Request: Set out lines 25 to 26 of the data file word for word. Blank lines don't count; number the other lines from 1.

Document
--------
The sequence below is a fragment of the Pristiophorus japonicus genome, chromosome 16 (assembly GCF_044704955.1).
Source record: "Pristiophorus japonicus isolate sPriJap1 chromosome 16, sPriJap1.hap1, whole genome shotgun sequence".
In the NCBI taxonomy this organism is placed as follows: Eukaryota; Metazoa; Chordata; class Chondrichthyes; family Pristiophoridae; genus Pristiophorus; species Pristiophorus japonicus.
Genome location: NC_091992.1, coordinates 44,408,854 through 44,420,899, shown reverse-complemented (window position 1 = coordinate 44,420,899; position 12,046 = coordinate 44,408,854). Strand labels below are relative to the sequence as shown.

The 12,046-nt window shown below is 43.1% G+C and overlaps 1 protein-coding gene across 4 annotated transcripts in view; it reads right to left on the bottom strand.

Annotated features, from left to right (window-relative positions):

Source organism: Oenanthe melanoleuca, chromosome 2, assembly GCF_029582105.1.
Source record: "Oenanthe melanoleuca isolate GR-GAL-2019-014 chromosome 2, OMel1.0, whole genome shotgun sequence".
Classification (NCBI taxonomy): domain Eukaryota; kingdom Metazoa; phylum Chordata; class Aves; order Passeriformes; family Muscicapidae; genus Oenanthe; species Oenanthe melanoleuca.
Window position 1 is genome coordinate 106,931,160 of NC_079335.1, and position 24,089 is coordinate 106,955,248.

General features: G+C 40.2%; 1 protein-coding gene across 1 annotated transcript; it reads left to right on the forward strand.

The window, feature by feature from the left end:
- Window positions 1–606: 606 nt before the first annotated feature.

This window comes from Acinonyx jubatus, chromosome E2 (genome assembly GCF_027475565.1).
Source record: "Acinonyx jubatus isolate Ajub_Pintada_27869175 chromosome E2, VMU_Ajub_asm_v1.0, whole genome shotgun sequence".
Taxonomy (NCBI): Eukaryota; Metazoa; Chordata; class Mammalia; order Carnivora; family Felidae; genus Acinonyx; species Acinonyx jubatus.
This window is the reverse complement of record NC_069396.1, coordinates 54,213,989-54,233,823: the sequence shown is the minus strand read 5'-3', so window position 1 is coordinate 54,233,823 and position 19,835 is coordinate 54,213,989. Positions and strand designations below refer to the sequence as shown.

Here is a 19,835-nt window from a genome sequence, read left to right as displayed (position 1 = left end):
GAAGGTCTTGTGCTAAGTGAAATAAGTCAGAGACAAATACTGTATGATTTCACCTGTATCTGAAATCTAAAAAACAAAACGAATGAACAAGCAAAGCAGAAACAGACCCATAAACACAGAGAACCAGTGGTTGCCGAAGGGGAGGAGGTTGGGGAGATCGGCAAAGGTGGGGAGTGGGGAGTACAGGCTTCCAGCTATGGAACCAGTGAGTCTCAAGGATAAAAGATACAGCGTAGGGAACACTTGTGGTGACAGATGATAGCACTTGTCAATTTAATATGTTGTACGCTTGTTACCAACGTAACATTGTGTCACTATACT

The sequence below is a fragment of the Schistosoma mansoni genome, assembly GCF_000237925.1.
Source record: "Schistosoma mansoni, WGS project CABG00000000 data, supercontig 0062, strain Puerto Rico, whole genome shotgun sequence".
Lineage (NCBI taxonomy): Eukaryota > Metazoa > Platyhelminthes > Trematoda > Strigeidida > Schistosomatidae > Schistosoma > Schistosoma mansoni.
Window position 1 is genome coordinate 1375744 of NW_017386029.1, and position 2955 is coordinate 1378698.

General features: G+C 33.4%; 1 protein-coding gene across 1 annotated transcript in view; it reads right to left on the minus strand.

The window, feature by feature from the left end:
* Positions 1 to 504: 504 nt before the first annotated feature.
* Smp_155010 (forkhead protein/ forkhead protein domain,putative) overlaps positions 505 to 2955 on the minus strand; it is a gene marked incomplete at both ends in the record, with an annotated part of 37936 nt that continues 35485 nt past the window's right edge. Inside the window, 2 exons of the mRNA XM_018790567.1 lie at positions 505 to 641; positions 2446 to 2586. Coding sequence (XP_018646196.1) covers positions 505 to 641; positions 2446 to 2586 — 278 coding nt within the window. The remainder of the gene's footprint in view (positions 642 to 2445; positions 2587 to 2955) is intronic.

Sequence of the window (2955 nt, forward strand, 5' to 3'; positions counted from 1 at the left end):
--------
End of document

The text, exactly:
The window, feature by feature from the left end:
* Positions 1 to 504: 504 nt before the first annotated feature.